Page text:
Coming from Cresskill, New Jersey and Cairo, Egypt, Sophia Cumella and Titus Oldham’s paths first intersected at Temple’s 2019 convocation.
Despite their different backgrounds, the two struck a conversation about their shared love for music.
Six months later, Cumella and Oldham, freshman film and media arts majors, created “Tunes for 2” a podcast that covers popular music topics, from Grammy predictions to album reviews. So far, they have produced 10 hour-long episodes available on Spotify, Apple Podcasts and YouTube.
“We brought it up around friends, and they didn’t think it would actually go through,” Oldham said. “We didn’t even trust each other to go through with it at first.”
In October 2019, they began recording their podcast in the TECH Center’s breakout rooms but have since started to record at the Charles Library.
Josh Afiriyie, a freshman film major, regularly listens to the podcast and is close friends with Cumella and Oldham.
“I just like never thought it would reach this point, it’s just like inspiring in a way because like that’s my friends and they were able to do that and make it that far,” Afiriyie added. “I wholeheartedly, with like every ounce of my body, believe in them. I want to push them like as much as I can.”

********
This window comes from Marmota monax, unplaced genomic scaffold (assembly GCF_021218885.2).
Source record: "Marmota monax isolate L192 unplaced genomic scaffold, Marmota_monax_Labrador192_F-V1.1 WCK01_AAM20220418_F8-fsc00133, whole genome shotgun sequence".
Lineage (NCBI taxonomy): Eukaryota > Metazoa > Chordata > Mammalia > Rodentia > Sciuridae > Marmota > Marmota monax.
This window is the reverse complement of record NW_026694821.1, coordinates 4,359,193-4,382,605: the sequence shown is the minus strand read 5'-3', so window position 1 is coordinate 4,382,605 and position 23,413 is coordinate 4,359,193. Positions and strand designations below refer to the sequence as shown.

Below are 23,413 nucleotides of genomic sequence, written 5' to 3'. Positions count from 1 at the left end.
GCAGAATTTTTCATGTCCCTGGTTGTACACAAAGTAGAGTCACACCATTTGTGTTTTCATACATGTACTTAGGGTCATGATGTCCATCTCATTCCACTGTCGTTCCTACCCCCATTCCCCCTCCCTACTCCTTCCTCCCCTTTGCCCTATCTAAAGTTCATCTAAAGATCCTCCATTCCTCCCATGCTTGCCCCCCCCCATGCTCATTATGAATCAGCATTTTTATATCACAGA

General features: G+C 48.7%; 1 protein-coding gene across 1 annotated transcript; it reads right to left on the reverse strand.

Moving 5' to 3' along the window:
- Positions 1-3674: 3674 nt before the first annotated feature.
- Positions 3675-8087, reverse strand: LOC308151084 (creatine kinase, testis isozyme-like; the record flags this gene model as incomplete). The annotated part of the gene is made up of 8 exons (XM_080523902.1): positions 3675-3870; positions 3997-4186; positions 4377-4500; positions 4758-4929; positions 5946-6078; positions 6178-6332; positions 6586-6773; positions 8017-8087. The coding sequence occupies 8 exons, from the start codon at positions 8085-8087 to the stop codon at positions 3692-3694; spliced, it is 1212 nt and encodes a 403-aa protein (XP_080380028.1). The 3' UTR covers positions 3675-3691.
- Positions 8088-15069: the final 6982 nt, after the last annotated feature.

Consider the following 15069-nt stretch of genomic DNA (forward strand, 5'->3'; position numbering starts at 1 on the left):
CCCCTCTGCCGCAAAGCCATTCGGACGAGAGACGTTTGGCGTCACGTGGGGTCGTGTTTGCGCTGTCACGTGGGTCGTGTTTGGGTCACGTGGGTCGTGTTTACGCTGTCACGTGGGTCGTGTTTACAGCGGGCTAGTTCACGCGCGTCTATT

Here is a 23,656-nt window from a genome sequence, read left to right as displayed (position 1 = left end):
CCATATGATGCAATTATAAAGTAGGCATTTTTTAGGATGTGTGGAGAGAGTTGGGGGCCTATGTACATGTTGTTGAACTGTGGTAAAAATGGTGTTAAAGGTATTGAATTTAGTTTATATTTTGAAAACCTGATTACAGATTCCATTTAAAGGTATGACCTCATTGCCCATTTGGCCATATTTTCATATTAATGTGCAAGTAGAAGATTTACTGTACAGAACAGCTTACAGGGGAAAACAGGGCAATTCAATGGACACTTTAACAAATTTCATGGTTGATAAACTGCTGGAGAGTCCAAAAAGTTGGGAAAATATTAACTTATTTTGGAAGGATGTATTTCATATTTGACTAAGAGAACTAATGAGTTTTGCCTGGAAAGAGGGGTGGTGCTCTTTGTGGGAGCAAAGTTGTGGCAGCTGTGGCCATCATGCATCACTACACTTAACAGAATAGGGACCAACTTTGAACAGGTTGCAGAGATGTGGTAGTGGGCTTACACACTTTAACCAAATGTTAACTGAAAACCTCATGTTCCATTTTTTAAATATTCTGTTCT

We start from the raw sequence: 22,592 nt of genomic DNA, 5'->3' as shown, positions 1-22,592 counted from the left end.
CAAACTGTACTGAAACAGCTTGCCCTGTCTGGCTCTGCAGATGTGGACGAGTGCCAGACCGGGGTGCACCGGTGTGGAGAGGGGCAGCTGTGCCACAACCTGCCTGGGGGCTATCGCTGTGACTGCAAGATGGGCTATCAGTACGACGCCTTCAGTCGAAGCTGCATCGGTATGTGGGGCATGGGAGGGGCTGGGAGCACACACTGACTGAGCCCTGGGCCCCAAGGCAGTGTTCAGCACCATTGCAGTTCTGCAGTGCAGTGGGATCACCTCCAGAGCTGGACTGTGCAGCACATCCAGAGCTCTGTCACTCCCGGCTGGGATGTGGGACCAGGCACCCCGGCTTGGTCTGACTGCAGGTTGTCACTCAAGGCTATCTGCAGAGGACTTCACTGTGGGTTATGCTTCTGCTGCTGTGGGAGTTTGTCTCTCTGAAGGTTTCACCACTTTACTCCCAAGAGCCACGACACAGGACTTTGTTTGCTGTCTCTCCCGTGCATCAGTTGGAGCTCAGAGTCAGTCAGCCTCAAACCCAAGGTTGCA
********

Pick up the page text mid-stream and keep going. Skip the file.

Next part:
Afiriyie also appeared as the podcast’s first-ever guest, where the three discussed Kanye West’s newest album, “Jesus is King.”
“It was definitely really nerve-racking just because I’ve never been in an environment like that and also like I didn’t want to like not perform well, even though it’s not a performance I wanted to like do good for them,” Afiriyie said. “But I was excited to be on there just to support them.”
Lysia Mogford, a freshman theater major and the podcast’s most recent guest, believes Tunes for 2 will give more students inspiration to start projects they are passionate about, she said.
“It’s definitely a little bit inspiring, in a way that it doesn’t really matter where you are or what your situations are, that you are still able to create something in a very artistic way,” Mogford added.
Previously, Cumella and Oldham had minimal experience with creating podcasts and recording audio, mostly only creating unreleased podcast episodes with friends and siblings, they said.
“We would sit down in front of the microphones for the first episodes and be like ‘How do we even start?’” Oldham said.
Now the podcast is gaining attention, with their “Grammy’s Prediction” podcast getting more than 150 views on YouTube. They debuted merchandise on RedBubble, an online marketplace, where they sell 36 variations of Tunes for 2 products like drawstring bags, throw pillows and hoodies.
Not all of the feedback they receive is positive, Cumella said.
“We got a lot of views, but we also got our first quote-on-quote ‘hate comments’ from like die-hard Ariana Grande fans,” Oldham added.
The pair aren’t worried about the negative comments, instead, they’re excited about them because it means they’re being recognized, Cumella said.
“We were like celebrating our first dislike,” Oldham said.
Both want to continue creating the show while students, and even afterward, Cumella said.
“I made a 25-year plan for Tunes for 2,” she added. “It’s part joke, part serious.”